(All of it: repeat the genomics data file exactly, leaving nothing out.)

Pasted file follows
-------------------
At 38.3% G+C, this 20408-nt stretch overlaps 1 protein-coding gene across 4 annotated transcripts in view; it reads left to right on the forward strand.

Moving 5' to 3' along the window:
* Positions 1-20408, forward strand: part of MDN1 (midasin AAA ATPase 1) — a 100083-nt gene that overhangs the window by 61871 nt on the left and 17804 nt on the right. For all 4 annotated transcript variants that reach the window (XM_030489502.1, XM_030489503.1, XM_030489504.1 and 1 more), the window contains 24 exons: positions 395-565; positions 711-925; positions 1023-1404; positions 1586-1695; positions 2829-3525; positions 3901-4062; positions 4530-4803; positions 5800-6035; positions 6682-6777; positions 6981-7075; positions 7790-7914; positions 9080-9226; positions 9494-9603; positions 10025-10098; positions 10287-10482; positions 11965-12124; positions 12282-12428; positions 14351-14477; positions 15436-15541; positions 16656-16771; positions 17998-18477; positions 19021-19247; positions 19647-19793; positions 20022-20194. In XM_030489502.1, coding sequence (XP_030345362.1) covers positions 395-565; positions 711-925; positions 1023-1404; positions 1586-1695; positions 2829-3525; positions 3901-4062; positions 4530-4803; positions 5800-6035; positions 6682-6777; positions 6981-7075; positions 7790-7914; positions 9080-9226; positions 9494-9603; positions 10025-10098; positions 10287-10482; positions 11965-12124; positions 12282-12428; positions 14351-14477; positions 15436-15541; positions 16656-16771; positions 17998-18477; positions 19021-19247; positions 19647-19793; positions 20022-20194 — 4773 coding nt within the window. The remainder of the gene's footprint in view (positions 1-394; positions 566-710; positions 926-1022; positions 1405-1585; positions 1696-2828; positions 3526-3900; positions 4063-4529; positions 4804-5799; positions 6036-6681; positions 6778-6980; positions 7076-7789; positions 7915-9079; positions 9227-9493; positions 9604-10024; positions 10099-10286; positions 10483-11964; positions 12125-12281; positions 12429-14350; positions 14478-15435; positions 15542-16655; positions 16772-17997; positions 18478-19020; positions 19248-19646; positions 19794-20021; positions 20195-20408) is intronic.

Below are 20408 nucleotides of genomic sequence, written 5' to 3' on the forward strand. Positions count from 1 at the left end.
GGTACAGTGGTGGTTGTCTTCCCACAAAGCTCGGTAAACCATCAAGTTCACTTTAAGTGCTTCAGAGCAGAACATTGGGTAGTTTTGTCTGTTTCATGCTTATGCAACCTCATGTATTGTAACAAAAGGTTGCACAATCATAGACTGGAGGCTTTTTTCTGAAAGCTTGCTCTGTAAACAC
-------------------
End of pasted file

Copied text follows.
At 38.3% G+C, this 20408-nt stretch overlaps 1 protein-coding gene across 4 annotated transcripts in view; it reads left to right on the forward strand.

Moving 5' to 3' along the window:
* Positions 1-20408, forward strand: part of MDN1 (midasin AAA ATPase 1) — a 100083-nt gene that overhangs the window by 61871 nt on the left and 17804 nt on the right. For all 4 annotated transcript variants that reach the window (XM_030489502.1, XM_030489503.1, XM_030489504.1 and 1 more), the window contains 24 exons: positions 395-565; positions 711-925; positions 1023-1404; positions 1586-1695; positions 2829-3525; positions 3901-4062; positions 4530-4803; positions 5800-6035; positions 6682-6777; positions 6981-7075; positions 7790-7914; positions 9080-9226; positions 9494-9603; positions 10025-10098; positions 10287-10482; positions 11965-12124; positions 12282-12428; positions 14351-14477; positions 15436-15541; positions 16656-16771; positions 17998-18477; positions 19021-19247; positions 19647-19793; positions 20022-20194. In XM_030489502.1, coding sequence (XP_030345362.1) covers positions 395-565; positions 711-925; positions 1023-1404; positions 1586-1695; positions 2829-3525; positions 3901-4062; positions 4530-4803; positions 5800-6035; positions 6682-6777; positions 6981-7075; positions 7790-7914; positions 9080-9226; positions 9494-9603; positions 10025-10098; positions 10287-10482; positions 11965-12124; positions 12282-12428; positions 14351-14477; positions 15436-15541; positions 16656-16771; positions 17998-18477; positions 19021-19247; positions 19647-19793; positions 20022-20194 — 4773 coding nt within the window. The remainder of the gene's footprint in view (positions 1-394; positions 566-710; positions 926-1022; positions 1405-1585; positions 1696-2828; positions 3526-3900; positions 4063-4529; positions 4804-5799; positions 6036-6681; positions 6778-6980; positions 7076-7789; positions 7915-9079; positions 9227-9493; positions 9604-10024; positions 10099-10286; positions 10483-11964; positions 12125-12281; positions 12429-14350; positions 14478-15435; positions 15542-16655; positions 16772-17997; positions 18478-19020; positions 19248-19646; positions 19794-20021; positions 20195-20408) is intronic.

Below are 20408 nucleotides of genomic sequence, written 5' to 3' on the forward strand. Positions count from 1 at the left end.
GGTACAGTGGTGGTTGTCTTCCCACAAAGCTCGGTAAACCATCAAGTTCACTTTAAGTGCTTCAGAGCAGAACATTGGGTAGTTTTGTCTGTTTCATGCTTATGCAACCTCATGTATTGTAACAAAAGGTTGCACAATCATAGACTGGAGGCTTTTTTCTGAAAGCTTGCTCTGTAAACAC